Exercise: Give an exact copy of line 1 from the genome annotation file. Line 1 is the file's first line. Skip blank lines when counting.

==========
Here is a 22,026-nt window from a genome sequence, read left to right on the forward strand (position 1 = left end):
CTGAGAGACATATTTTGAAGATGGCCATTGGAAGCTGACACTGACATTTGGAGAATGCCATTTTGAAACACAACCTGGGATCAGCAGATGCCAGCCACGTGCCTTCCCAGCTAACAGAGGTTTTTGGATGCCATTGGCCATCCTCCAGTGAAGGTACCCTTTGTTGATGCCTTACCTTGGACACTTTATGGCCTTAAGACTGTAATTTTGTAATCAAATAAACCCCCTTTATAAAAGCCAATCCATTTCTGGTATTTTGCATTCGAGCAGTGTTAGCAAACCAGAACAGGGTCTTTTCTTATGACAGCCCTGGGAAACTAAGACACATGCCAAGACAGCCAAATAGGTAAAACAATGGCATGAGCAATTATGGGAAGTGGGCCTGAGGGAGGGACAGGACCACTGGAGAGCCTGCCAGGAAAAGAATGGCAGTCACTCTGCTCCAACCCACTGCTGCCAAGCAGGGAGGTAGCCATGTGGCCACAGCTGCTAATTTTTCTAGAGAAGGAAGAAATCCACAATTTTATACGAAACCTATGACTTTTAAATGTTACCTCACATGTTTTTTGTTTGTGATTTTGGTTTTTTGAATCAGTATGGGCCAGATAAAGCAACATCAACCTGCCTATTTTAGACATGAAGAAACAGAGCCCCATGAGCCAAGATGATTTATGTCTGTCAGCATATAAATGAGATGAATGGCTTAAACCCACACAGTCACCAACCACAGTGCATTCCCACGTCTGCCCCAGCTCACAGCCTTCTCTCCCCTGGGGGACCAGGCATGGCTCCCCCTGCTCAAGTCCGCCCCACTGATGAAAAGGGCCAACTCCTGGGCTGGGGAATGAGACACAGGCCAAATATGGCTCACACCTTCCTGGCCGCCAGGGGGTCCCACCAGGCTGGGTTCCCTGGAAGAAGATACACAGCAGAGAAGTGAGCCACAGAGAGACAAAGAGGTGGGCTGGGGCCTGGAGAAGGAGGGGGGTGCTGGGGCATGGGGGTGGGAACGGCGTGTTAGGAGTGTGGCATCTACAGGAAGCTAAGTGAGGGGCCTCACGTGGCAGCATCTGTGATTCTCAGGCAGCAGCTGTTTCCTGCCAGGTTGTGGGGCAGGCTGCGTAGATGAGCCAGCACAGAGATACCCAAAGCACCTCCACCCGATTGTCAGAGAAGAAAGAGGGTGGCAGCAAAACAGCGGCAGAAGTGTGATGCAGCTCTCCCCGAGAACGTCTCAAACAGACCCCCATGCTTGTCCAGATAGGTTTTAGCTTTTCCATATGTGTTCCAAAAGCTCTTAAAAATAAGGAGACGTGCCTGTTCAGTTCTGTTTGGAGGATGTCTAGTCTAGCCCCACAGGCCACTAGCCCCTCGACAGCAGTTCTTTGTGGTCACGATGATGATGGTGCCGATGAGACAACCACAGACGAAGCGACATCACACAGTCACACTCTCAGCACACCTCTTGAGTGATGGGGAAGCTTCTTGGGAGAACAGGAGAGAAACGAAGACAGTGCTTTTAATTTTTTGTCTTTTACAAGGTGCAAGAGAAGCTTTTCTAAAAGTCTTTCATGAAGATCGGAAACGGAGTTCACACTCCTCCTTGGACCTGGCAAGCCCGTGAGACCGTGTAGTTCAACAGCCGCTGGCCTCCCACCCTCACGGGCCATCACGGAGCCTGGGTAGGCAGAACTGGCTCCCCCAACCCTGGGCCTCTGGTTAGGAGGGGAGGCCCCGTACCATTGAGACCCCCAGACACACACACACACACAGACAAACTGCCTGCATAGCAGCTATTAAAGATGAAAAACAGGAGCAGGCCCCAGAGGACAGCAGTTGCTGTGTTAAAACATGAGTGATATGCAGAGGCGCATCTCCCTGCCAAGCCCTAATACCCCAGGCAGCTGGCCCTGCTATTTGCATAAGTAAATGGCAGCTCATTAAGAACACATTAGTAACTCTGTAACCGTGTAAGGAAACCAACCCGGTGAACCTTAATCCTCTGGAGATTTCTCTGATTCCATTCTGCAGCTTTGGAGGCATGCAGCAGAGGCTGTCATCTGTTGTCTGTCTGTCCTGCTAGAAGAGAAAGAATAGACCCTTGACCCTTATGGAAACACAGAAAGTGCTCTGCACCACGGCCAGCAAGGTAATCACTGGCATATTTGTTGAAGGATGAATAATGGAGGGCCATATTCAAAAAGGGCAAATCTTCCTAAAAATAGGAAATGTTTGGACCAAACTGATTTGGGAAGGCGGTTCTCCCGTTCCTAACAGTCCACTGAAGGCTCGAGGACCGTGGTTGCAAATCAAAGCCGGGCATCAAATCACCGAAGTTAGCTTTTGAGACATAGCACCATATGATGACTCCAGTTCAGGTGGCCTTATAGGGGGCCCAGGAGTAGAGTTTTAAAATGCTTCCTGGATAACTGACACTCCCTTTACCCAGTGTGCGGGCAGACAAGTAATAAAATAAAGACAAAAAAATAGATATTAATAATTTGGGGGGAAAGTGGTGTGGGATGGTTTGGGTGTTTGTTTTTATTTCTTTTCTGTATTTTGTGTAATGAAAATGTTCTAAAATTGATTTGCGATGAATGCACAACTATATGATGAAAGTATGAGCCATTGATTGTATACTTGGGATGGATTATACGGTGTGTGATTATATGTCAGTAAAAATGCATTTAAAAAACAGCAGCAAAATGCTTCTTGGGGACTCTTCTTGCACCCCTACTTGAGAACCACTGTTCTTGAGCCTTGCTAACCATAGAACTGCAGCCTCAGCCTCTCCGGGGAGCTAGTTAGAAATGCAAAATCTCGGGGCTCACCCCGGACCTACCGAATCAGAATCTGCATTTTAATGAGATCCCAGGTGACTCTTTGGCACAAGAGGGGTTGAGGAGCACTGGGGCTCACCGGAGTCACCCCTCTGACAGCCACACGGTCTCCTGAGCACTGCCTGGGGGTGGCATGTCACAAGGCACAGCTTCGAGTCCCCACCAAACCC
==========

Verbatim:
Here is a 22,026-nt window from a genome sequence, read left to right on the forward strand (position 1 = left end):